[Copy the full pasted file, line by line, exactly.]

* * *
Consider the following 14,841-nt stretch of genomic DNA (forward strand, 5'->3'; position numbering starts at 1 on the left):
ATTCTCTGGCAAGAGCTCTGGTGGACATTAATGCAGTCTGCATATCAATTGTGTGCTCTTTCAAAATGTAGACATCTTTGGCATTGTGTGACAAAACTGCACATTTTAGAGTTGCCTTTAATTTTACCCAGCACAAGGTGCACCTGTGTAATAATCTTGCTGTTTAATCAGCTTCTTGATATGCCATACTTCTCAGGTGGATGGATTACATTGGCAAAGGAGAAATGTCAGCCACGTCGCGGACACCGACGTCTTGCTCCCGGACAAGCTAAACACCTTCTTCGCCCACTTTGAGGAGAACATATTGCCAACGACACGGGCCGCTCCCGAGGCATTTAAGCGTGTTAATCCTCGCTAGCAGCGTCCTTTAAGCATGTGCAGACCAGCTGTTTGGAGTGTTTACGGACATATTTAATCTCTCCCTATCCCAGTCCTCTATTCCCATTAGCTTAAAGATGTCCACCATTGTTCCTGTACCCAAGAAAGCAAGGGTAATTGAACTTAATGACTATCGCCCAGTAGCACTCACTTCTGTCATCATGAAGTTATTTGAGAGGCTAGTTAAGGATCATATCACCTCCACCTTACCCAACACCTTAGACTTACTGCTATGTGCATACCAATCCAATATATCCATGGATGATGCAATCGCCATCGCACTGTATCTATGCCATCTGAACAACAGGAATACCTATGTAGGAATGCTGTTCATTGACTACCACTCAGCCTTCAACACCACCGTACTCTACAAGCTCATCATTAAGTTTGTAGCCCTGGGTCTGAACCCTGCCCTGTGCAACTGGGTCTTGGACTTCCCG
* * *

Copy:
Consider the following 14,841-nt stretch of genomic DNA (forward strand, 5'->3'; position numbering starts at 1 on the left):
ATTCTCTGGCAAGAGCTCTGGTGGACATTAATGCAGTCTGCATATCAATTGTGTGCTCTTTCAAAATGTAGACATCTTTGGCATTGTGTGACAAAACTGCACATTTTAGAGTTGCCTTTAATTTTACCCAGCACAAGGTGCACCTGTGTAATAATCTTGCTGTTTAATCAGCTTCTTGATATGCCATACTTCTCAGGTGGATGGATTACATTGGCAAAGGAGAAATGTCAGCCACGTCGCGGACACCGACGTCTTGCTCCCGGACAAGCTAAACACCTTCTTCGCCCACTTTGAGGAGAACATATTGCCAACGACACGGGCCGCTCCCGAGGCATTTAAGCGTGTTAATCCTCGCTAGCAGCGTCCTTTAAGCATGTGCAGACCAGCTGTTTGGAGTGTTTACGGACATATTTAATCTCTCCCTATCCCAGTCCTCTATTCCCATTAGCTTAAAGATGTCCACCATTGTTCCTGTACCCAAGAAAGCAAGGGTAATTGAACTTAATGACTATCGCCCAGTAGCACTCACTTCTGTCATCATGAAGTTATTTGAGAGGCTAGTTAAGGATCATATCACCTCCACCTTACCCAACACCTTAGACTTACTGCTATGTGCATACCAATCCAATATATCCATGGATGATGCAATCGCCATCGCACTGTATCTATGCCATCTGAACAACAGGAATACCTATGTAGGAATGCTGTTCATTGACTACCACTCAGCCTTCAACACCACCGTACTCTACAAGCTCATCATTAAGTTTGTAGCCCTGGGTCTGAACCCTGCCCTGTGCAACTGGGTCTTGGACTTCCCG